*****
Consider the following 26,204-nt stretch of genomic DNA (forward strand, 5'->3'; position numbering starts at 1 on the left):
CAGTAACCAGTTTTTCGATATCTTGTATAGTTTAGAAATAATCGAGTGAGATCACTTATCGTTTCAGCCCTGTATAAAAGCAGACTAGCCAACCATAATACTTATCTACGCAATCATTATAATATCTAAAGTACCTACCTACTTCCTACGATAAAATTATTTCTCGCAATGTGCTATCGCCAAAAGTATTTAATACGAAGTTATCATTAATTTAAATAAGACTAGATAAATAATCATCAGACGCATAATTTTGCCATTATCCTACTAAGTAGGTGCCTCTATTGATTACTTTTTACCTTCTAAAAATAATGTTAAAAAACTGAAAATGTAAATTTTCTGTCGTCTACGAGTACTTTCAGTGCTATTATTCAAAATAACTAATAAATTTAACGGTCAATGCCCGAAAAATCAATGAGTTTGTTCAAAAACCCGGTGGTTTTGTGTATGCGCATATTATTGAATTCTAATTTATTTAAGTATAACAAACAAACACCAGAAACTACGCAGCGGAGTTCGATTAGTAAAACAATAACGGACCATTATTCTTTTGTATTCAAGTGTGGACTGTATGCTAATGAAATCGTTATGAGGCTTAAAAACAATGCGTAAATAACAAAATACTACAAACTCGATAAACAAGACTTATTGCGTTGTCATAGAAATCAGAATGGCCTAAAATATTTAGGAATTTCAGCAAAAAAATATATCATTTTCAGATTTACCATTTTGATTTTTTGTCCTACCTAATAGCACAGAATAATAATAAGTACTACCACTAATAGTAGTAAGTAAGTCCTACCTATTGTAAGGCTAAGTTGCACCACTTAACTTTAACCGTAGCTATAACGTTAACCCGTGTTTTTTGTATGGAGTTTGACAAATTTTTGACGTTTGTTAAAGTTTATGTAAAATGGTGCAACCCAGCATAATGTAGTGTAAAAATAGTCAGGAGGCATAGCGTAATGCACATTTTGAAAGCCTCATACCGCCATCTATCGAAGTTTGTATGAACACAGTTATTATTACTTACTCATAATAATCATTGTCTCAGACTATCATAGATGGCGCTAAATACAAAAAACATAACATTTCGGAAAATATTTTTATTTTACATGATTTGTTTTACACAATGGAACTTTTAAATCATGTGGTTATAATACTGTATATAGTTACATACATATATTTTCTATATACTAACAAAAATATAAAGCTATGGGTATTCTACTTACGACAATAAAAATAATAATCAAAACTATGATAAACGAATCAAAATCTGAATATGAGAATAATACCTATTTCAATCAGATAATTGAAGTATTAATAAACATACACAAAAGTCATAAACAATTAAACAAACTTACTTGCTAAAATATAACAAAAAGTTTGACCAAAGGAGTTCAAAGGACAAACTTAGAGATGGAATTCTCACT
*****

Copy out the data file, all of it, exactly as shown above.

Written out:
Consider the following 26,204-nt stretch of genomic DNA (forward strand, 5'->3'; position numbering starts at 1 on the left):
CAGTAACCAGTTTTTCGATATCTTGTATAGTTTAGAAATAATCGAGTGAGATCACTTATCGTTTCAGCCCTGTATAAAAGCAGACTAGCCAACCATAATACTTATCTACGCAATCATTATAATATCTAAAGTACCTACCTACTTCCTACGATAAAATTATTTCTCGCAATGTGCTATCGCCAAAAGTATTTAATACGAAGTTATCATTAATTTAAATAAGACTAGATAAATAATCATCAGACGCATAATTTTGCCATTATCCTACTAAGTAGGTGCCTCTATTGATTACTTTTTACCTTCTAAAAATAATGTTAAAAAACTGAAAATGTAAATTTTCTGTCGTCTACGAGTACTTTCAGTGCTATTATTCAAAATAACTAATAAATTTAACGGTCAATGCCCGAAAAATCAATGAGTTTGTTCAAAAACCCGGTGGTTTTGTGTATGCGCATATTATTGAATTCTAATTTATTTAAGTATAACAAACAAACACCAGAAACTACGCAGCGGAGTTCGATTAGTAAAACAATAACGGACCATTATTCTTTTGTATTCAAGTGTGGACTGTATGCTAATGAAATCGTTATGAGGCTTAAAAACAATGCGTAAATAACAAAATACTACAAACTCGATAAACAAGACTTATTGCGTTGTCATAGAAATCAGAATGGCCTAAAATATTTAGGAATTTCAGCAAAAAAATATATCATTTTCAGATTTACCATTTTGATTTTTTGTCCTACCTAATAGCACAGAATAATAATAAGTACTACCACTAATAGTAGTAAGTAAGTCCTACCTATTGTAAGGCTAAGTTGCACCACTTAACTTTAACCGTAGCTATAACGTTAACCCGTGTTTTTTGTATGGAGTTTGACAAATTTTTGACGTTTGTTAAAGTTTATGTAAAATGGTGCAACCCAGCATAATGTAGTGTAAAAATAGTCAGGAGGCATAGCGTAATGCACATTTTGAAAGCCTCATACCGCCATCTATCGAAGTTTGTATGAACACAGTTATTATTACTTACTCATAATAATCATTGTCTCAGACTATCATAGATGGCGCTAAATACAAAAAACATAACATTTCGGAAAATATTTTTATTTTACATGATTTGTTTTACACAATGGAACTTTTAAATCATGTGGTTATAATACTGTATATAGTTACATACATATATTTTCTATATACTAACAAAAATATAAAGCTATGGGTATTCTACTTACGACAATAAAAATAATAATCAAAACTATGATAAACGAATCAAAATCTGAATATGAGAATAATACCTATTTCAATCAGATAATTGAAGTATTAATAAACATACACAAAAGTCATAAACAATTAAACAAACTTACTTGCTAAAATATAACAAAAAGTTTGACCAAAGGAGTTCAAAGGACAAACTTAGAGATGGAATTCTCACT